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The Effects of Price Controls on Payment-Card Interchange Fees: A Review and Update

In March 2022, the International Center for Law and Economics (ICLE) published a study analyzing the effects of price controls on payment-card interchange fees. Examining 20 years of previous literature and data, the ICLE concludes that these regulations slowed innovation, decreased the efficacy of payment systems, and reduced benefits, particularly for lower-income consumers. The full study can be found below.
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Electronic Payments Coalition |

New Spelman College Study: Interchange Regulations Disproportionately Hurt Low-Income Families

Angelino Viceisza, Ph.D., recently released a study addressing the potential impacts of interchange regulation on the U.S. card industry, particularly payment and routing mandates. The stated purpose of the study is to “present potential implications of interchange regulations on lower interest cardholders, smaller merchants, and smaller banks.” Dr. Viceisza concludes that policymakers should refrain from extending interchange regulation to the U.S. credit card industry. Read the main takeaways from the study below.
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Electronic Payments Coalition |

EPC Explainer Video: Credit Routing Mandates and Why They Hurt Consumers

What is credit routing, and how does it work? In this explainer video, EPC breaks down the process that allows consumers to receive both the rewards perks and the fraud protection that they value in credit card transactions. The video also underscores the dangers of proposed credit routing mandates, which could reduce consumers’ credit card security and limit their ability to earn rewards. Click on the video to learn more.
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Electronic Payments Coalition |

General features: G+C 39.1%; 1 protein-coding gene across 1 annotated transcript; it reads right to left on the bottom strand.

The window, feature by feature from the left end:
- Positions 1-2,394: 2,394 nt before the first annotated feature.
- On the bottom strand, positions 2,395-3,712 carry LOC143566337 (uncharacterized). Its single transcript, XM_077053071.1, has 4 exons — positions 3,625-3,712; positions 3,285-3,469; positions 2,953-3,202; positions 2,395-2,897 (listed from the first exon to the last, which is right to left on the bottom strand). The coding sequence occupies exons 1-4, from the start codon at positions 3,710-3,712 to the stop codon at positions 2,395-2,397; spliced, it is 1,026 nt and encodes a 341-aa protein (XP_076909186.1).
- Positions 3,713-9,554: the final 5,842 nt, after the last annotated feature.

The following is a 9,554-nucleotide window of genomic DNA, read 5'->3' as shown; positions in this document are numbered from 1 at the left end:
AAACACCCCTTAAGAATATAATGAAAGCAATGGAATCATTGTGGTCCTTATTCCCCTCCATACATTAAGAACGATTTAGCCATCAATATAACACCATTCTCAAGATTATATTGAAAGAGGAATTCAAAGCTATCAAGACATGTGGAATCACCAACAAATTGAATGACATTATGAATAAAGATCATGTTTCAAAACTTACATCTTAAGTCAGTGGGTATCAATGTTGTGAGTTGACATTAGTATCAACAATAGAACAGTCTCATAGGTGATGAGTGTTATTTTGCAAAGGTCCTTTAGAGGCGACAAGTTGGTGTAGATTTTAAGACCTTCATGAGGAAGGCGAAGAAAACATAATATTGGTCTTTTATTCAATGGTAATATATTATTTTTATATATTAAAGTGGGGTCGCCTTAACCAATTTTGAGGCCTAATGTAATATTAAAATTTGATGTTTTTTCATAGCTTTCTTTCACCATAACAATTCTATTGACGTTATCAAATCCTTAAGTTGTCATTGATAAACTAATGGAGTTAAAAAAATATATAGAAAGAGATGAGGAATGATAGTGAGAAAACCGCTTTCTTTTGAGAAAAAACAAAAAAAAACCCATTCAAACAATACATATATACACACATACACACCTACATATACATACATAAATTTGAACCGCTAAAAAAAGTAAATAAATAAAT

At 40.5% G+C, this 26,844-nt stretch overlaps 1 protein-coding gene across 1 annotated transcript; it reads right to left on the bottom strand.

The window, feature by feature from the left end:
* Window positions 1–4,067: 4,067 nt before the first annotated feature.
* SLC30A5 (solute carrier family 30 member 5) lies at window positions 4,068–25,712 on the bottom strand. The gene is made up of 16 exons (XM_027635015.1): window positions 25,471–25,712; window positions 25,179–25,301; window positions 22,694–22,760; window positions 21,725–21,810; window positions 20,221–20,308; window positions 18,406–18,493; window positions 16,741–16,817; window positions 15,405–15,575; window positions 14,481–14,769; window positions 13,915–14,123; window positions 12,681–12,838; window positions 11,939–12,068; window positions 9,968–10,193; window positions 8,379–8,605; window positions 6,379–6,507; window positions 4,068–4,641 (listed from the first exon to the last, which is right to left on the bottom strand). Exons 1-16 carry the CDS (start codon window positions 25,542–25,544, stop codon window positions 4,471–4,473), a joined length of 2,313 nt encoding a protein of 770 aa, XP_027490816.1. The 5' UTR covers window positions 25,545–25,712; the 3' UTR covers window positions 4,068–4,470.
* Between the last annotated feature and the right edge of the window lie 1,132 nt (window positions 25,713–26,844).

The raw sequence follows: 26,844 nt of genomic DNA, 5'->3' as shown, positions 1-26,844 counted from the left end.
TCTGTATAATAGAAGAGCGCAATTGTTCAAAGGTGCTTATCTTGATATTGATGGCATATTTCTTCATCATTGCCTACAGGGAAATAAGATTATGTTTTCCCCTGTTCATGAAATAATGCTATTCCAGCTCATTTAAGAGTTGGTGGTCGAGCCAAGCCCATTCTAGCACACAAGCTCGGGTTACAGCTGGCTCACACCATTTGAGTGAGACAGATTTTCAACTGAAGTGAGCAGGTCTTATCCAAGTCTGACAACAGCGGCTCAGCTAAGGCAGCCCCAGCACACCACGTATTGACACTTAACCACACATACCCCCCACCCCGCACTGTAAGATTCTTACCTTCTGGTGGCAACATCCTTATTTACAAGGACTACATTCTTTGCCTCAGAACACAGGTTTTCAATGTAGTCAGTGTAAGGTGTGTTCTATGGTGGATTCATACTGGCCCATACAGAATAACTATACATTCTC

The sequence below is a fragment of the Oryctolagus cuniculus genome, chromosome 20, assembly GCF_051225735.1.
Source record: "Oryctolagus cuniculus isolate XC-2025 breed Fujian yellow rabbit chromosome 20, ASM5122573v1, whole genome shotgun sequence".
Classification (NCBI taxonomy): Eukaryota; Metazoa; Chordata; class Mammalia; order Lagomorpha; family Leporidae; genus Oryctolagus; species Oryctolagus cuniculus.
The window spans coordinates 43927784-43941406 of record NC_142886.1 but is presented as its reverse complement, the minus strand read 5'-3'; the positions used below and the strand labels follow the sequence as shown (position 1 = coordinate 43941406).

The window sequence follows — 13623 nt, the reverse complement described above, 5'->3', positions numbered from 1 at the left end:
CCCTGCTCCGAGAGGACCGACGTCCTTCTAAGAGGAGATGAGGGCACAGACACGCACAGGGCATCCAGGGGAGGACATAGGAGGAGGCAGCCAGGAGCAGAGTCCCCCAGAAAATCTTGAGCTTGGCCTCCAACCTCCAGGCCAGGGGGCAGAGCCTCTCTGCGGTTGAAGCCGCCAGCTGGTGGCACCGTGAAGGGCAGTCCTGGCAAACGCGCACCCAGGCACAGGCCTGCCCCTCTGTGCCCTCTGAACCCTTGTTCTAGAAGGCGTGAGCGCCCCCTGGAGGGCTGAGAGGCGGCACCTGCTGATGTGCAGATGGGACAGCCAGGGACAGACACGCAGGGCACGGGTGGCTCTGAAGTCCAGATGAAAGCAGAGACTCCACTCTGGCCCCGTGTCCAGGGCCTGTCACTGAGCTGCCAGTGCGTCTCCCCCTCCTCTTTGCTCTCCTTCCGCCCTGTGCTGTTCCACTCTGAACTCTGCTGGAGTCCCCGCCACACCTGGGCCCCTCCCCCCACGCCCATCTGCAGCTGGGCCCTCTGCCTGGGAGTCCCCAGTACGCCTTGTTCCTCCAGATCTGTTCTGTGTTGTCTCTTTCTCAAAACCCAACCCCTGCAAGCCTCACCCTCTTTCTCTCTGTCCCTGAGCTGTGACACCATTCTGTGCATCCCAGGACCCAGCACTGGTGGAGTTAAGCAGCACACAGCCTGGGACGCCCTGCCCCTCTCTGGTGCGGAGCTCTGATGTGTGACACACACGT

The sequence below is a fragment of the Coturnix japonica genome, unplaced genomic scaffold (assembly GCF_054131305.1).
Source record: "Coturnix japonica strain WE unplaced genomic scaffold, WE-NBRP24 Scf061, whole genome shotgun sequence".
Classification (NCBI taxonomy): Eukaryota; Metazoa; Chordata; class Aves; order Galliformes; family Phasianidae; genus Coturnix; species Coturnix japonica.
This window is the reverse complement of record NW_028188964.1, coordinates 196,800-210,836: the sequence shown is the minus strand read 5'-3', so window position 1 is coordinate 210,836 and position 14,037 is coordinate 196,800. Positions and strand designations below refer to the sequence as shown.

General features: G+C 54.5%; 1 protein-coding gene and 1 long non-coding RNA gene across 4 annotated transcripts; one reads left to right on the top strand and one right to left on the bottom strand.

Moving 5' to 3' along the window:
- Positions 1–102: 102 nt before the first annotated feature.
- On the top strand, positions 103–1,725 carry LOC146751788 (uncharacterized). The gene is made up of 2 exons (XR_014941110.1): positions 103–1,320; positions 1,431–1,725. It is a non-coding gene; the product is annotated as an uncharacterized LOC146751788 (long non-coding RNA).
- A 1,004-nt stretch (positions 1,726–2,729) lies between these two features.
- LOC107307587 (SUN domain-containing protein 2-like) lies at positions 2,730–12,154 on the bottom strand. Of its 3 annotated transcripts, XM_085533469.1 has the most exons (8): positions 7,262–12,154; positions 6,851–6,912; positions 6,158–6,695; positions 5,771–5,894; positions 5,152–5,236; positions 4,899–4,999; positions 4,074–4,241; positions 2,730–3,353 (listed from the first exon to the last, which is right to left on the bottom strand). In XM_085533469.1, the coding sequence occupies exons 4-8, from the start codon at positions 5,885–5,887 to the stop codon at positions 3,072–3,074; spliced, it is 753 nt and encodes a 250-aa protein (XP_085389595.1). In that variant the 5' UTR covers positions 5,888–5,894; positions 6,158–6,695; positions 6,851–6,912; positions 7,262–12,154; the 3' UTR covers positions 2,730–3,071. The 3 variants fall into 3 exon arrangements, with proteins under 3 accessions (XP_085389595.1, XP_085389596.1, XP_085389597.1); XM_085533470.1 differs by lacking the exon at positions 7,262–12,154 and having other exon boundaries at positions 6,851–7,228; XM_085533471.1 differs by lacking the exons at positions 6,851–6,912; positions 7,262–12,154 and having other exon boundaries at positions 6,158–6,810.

Coalition Letter Opposing Regulation on Debit Interchange

On February 1, 2022, several banking organizations, including a number of EPC members, penned a letter to the Federal Reserve. The letter was in response to the Fed’s recent proposal to reopen Regulation II, which covers debit card routing and interchange. The authors urge the Federal Reserve to resist increasing the Durbin Amendment’s regulatory burden, concluding that the amendment should be repealed. Read the full letter below.
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Electronic Payments Coalition |

Credit Cards and the Reverse Robin Hood Fallacy: A Primer

The International Center for Law and Economics (ICLE) recently released a study addressing the “Reverse Robin Hood” fallacy, a belief which holds that credit card rewards function as a transfer of wealth from the poor to the rich. The study highlights the faulty logic present in this line of reasoning, arguing the evidence suggests that the Reverse Robin Hood hypothesis, “should be rejected and that action to address it could be counterproductive.” Read the key takeaways from the study below.
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Electronic Payments Coalition |

The Value of Rewards: October 2021

Today, the EPC released its report on the value of electronic payments rewards programs. The report illustrates the numerous benefits that credit and debit card rewards offer retailers and consumers of all income levels while rebutting the most common criticisms of rewards cards. It concludes: “the data clearly demonstrate that interchange fees that merchants pay are easily outweighed by the value they receive in return.” The full report is included below.
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ICLE |

Credit Cards and the Reverse Robin Hood Fallacy: Do Credit Card Rewards Really Steal from the Poor and Give to the Rich?

Recently, the International Center for Law and Economics (ICLE) published a study analyzing the credit card market and the “Reverse Robin Hood” fallacy—the erroneous belief that credit card rewards programs steal from the poor to benefit the rich. The study authors debunk this idea, concluding that addressing the concern by capping credit card interchange would “create far more risk of harm than good.” The full study can be found below.
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Electronic Payments Coalition |

Myth vs. Fact: Setting the Record Straight on Credit and Debit Routing

On October 19, 2021, Payments Dive published an op-ed by Doug Kantor advocating increased government regulation in the electronic payments industry, entitled, “Retailer groups urge credit swipe routing changes.” The piece makes several faulty claims about interchange as well as credit and debit routing, which are consistently repeated across a multitude of media outlets and groups in opposition to the EPC. These claims have been addressed below.
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